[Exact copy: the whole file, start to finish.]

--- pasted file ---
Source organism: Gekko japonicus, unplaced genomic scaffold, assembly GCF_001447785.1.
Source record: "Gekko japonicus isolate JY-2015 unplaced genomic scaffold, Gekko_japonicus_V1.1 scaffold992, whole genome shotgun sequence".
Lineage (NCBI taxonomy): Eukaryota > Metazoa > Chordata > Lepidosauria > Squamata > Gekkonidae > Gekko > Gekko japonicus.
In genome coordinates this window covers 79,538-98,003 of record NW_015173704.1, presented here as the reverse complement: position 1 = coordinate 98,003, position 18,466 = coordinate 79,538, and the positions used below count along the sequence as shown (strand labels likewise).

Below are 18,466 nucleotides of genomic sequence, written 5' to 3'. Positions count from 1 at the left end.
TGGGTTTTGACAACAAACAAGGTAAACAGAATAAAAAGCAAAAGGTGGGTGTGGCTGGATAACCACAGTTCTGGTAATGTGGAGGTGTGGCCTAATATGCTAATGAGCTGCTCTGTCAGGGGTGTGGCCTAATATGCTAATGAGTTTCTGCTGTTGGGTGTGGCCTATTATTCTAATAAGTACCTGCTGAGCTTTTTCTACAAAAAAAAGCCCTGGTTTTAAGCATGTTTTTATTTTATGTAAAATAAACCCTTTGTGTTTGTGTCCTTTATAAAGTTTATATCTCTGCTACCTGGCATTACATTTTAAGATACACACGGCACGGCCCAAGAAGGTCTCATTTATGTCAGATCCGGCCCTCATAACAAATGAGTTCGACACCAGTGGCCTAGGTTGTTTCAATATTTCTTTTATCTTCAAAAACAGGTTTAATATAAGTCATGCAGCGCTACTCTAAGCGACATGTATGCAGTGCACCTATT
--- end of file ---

Source organism: Gekko japonicus, unplaced genomic scaffold, assembly GCF_001447785.1.
Source record: "Gekko japonicus isolate JY-2015 unplaced genomic scaffold, Gekko_japonicus_V1.1 scaffold992, whole genome shotgun sequence".
Lineage (NCBI taxonomy): Eukaryota > Metazoa > Chordata > Lepidosauria > Squamata > Gekkonidae > Gekko > Gekko japonicus.
In genome coordinates this window covers 79,538-98,003 of record NW_015173704.1, presented here as the reverse complement: position 1 = coordinate 98,003, position 18,466 = coordinate 79,538, and the positions used below count along the sequence as shown (strand labels likewise).

Below are 18,466 nucleotides of genomic sequence, written 5' to 3'. Positions count from 1 at the left end.
TGGGTTTTGACAACAAACAAGGTAAACAGAATAAAAAGCAAAAGGTGGGTGTGGCTGGATAACCACAGTTCTGGTAATGTGGAGGTGTGGCCTAATATGCTAATGAGCTGCTCTGTCAGGGGTGTGGCCTAATATGCTAATGAGTTTCTGCTGTTGGGTGTGGCCTATTATTCTAATAAGTACCTGCTGAGCTTTTTCTACAAAAAAAAGCCCTGGTTTTAAGCATGTTTTTATTTTATGTAAAATAAACCCTTTGTGTTTGTGTCCTTTATAAAGTTTATATCTCTGCTACCTGGCATTACATTTTAAGATACACACGGCACGGCCCAAGAAGGTCTCATTTATGTCAGATCCGGCCCTCATAACAAATGAGTTCGACACCAGTGGCCTAGGTTGTTTCAATATTTCTTTTATCTTCAAAAACAGGTTTAATATAAGTCATGCAGCGCTACTCTAAGCGACATGTATGCAGTGCACCTATT